Chills and sweating. Chills and sweating are actually a result of the extended period of dizziness and vertigo that a person experiences. Like the queasiness, vomiting, and even diarrhea, chills and sweating are a direct result of vertigo that is a central symptom of Meniere’s disease. Doctors generally prescribe medication to reduce vertigo, and this causes a reduction in the other symptoms, including chills and sweating, as well.

Intense exhaustion. While people suffering from a great many ailments and infections experience feelings of exhaustion, with Meniere’s disease it has been found that exhaustion can directly cause a flare up of the disease and cause an attack of intense vertigo and other symptoms. With this in mind, it is highly recommended that a person suffering from Meniere’s disease reduce their everyday activities and stress so that they don’t touch the threshold of exhaustion and tiredness that can result in an attack.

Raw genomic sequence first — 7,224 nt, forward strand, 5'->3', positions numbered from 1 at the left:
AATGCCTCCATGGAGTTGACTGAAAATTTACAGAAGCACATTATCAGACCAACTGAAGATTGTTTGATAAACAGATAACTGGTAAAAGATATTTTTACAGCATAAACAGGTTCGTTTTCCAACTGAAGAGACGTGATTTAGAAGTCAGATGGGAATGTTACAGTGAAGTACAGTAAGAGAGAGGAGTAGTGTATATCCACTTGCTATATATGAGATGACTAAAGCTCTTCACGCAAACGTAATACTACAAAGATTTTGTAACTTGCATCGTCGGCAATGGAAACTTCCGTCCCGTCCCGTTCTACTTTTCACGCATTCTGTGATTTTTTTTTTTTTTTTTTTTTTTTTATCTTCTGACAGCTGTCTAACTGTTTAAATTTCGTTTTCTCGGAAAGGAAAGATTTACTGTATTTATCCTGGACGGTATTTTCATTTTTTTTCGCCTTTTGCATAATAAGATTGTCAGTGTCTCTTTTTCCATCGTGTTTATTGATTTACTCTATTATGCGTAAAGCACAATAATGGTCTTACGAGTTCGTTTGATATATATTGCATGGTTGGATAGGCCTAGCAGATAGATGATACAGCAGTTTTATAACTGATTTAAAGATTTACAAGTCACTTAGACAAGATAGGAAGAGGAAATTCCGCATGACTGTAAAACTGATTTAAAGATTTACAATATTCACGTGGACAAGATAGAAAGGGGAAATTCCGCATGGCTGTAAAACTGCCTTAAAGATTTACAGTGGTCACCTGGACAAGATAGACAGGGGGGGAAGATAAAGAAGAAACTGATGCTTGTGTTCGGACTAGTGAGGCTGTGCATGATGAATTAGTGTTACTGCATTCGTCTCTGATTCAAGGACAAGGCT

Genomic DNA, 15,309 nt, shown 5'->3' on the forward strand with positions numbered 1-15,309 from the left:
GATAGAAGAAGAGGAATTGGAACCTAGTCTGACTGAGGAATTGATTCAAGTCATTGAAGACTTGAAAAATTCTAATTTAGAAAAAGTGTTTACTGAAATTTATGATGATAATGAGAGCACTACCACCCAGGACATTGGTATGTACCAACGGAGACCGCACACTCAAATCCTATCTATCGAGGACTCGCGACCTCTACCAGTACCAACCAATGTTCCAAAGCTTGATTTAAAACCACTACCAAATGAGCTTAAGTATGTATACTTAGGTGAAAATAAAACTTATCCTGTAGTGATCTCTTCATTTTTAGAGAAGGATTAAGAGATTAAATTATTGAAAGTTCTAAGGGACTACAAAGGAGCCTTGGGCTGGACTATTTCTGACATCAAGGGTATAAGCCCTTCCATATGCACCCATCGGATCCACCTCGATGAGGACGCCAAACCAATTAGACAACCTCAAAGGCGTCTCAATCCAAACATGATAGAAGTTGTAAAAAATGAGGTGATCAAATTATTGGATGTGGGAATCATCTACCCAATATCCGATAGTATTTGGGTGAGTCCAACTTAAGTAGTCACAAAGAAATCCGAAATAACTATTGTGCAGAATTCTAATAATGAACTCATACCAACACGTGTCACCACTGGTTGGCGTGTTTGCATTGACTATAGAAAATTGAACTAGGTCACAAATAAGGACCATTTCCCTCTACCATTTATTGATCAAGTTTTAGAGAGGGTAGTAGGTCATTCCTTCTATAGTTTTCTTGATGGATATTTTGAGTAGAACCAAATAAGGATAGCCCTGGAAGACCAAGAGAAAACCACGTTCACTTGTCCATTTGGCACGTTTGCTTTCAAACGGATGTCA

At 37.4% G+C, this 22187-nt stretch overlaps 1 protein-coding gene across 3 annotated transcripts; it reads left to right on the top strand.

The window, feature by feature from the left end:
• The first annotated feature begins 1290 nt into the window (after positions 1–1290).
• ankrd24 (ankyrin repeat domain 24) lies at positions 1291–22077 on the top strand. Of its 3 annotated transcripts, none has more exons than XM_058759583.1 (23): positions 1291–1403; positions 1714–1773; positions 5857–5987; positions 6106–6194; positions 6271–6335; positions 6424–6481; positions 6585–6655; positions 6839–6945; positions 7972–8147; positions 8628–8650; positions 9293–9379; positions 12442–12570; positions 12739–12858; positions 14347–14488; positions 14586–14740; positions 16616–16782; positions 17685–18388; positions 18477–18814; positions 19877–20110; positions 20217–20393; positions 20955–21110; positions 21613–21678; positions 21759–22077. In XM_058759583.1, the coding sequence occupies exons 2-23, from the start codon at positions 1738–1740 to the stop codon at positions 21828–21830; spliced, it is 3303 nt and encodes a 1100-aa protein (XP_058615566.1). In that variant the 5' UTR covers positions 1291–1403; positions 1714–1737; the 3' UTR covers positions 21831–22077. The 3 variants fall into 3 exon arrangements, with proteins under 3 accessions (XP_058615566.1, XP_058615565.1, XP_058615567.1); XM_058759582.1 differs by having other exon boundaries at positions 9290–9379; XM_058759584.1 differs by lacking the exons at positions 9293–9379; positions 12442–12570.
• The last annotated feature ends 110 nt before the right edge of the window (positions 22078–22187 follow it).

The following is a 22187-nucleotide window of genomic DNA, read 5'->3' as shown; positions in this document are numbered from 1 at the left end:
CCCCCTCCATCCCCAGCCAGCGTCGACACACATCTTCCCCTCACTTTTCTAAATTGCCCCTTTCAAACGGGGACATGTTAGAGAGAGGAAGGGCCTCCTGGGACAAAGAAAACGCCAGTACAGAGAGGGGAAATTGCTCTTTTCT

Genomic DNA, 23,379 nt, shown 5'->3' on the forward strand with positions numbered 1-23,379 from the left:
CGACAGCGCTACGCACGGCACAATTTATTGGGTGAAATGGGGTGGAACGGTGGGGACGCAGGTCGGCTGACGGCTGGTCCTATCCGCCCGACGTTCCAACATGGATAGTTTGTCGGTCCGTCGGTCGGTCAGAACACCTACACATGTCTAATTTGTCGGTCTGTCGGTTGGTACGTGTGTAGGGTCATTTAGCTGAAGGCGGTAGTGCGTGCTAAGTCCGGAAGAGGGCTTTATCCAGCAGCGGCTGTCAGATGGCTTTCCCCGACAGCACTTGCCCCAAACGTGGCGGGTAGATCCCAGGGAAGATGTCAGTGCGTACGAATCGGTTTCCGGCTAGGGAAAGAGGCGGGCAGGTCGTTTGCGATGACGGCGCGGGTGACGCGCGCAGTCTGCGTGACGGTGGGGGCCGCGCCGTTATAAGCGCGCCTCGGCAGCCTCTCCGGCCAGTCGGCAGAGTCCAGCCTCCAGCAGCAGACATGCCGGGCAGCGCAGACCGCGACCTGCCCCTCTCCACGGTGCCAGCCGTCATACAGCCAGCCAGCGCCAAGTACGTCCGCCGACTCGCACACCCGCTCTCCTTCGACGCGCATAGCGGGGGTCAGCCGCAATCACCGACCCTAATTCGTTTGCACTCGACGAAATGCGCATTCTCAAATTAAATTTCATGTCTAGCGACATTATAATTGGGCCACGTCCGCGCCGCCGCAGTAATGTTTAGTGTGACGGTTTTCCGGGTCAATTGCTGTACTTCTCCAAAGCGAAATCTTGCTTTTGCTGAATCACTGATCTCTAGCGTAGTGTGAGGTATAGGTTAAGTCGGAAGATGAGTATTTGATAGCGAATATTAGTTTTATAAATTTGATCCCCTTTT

Moodiness and erratic emotions. It has been seen that the moods are often affected in people suffering from Meniere’s disease and that they show a considerable amount of erratic emotion. A person with Meniere’s disease will often become angry or extremely irritable for seemingly no reason. Anxiety is another symptom of this, as is fear. Bear in mind, though, that it is not necessarily true that a person is suffering from Meniere’s disease just because they are moody or irritable. There have to be co-related symptoms before a diagnosis can be made.

Severe headaches. Severe headaches can be caused by a great many different infections, and even by changes in the environment or diet, so this is a symptom of Meniere’s disease that is often misdiagnosed. A person who is already susceptible to migraines can be especially susceptible to Meniere’s disease as there is some evidence that severe migraines can have an adverse effect upon the mechanisms of the inner ear. This obviously makes people suffering from Meniere’s disease more susceptible to migraines as well.